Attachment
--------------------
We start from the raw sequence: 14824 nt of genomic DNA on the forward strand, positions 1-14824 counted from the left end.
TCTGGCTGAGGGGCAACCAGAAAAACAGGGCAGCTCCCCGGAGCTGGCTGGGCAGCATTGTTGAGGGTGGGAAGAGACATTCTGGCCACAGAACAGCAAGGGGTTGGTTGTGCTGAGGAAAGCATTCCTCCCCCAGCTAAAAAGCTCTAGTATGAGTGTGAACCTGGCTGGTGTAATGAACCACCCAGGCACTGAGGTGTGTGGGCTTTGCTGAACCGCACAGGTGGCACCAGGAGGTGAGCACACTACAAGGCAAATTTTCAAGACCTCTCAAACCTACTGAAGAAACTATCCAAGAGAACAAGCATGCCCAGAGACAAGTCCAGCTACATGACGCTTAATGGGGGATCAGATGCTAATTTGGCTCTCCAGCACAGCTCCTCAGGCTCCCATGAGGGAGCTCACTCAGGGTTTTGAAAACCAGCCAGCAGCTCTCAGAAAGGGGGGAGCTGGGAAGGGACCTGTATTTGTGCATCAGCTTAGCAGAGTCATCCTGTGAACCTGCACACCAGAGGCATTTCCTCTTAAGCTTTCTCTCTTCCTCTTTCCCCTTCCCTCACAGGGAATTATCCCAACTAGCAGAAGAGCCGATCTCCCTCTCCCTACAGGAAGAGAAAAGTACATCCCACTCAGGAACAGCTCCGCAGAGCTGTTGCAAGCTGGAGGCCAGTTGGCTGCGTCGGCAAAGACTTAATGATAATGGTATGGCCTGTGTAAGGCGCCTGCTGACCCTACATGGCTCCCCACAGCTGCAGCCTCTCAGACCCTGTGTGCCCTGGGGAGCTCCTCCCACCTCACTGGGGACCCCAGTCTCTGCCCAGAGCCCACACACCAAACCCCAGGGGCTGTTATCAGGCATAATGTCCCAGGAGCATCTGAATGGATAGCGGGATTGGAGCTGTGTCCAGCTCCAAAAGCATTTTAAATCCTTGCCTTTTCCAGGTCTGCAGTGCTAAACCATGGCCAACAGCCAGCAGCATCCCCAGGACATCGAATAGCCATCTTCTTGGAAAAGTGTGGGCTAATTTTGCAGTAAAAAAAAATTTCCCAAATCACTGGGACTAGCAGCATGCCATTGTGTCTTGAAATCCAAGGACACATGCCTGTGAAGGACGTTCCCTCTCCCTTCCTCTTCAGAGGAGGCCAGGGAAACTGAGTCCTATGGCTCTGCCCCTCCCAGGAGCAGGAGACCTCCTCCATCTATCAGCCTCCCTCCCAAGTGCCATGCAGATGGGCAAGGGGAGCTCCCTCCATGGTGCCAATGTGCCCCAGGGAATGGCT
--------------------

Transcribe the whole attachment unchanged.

We start from the raw sequence: 14824 nt of genomic DNA on the forward strand, positions 1-14824 counted from the left end.
TCTGGCTGAGGGGCAACCAGAAAAACAGGGCAGCTCCCCGGAGCTGGCTGGGCAGCATTGTTGAGGGTGGGAAGAGACATTCTGGCCACAGAACAGCAAGGGGTTGGTTGTGCTGAGGAAAGCATTCCTCCCCCAGCTAAAAAGCTCTAGTATGAGTGTGAACCTGGCTGGTGTAATGAACCACCCAGGCACTGAGGTGTGTGGGCTTTGCTGAACCGCACAGGTGGCACCAGGAGGTGAGCACACTACAAGGCAAATTTTCAAGACCTCTCAAACCTACTGAAGAAACTATCCAAGAGAACAAGCATGCCCAGAGACAAGTCCAGCTACATGACGCTTAATGGGGGATCAGATGCTAATTTGGCTCTCCAGCACAGCTCCTCAGGCTCCCATGAGGGAGCTCACTCAGGGTTTTGAAAACCAGCCAGCAGCTCTCAGAAAGGGGGGAGCTGGGAAGGGACCTGTATTTGTGCATCAGCTTAGCAGAGTCATCCTGTGAACCTGCACACCAGAGGCATTTCCTCTTAAGCTTTCTCTCTTCCTCTTTCCCCTTCCCTCACAGGGAATTATCCCAACTAGCAGAAGAGCCGATCTCCCTCTCCCTACAGGAAGAGAAAAGTACATCCCACTCAGGAACAGCTCCGCAGAGCTGTTGCAAGCTGGAGGCCAGTTGGCTGCGTCGGCAAAGACTTAATGATAATGGTATGGCCTGTGTAAGGCGCCTGCTGACCCTACATGGCTCCCCACAGCTGCAGCCTCTCAGACCCTGTGTGCCCTGGGGAGCTCCTCCCACCTCACTGGGGACCCCAGTCTCTGCCCAGAGCCCACACACCAAACCCCAGGGGCTGTTATCAGGCATAATGTCCCAGGAGCATCTGAATGGATAGCGGGATTGGAGCTGTGTCCAGCTCCAAAAGCATTTTAAATCCTTGCCTTTTCCAGGTCTGCAGTGCTAAACCATGGCCAACAGCCAGCAGCATCCCCAGGACATCGAATAGCCATCTTCTTGGAAAAGTGTGGGCTAATTTTGCAGTAAAAAAAAATTTCCCAAATCACTGGGACTAGCAGCATGCCATTGTGTCTTGAAATCCAAGGACACATGCCTGTGAAGGACGTTCCCTCTCCCTTCCTCTTCAGAGGAGGCCAGGGAAACTGAGTCCTATGGCTCTGCCCCTCCCAGGAGCAGGAGACCTCCTCCATCTATCAGCCTCCCTCCCAAGTGCCATGCAGATGGGCAAGGGGAGCTCCCTCCATGGTGCCAATGTGCCCCAGGGAATGGCT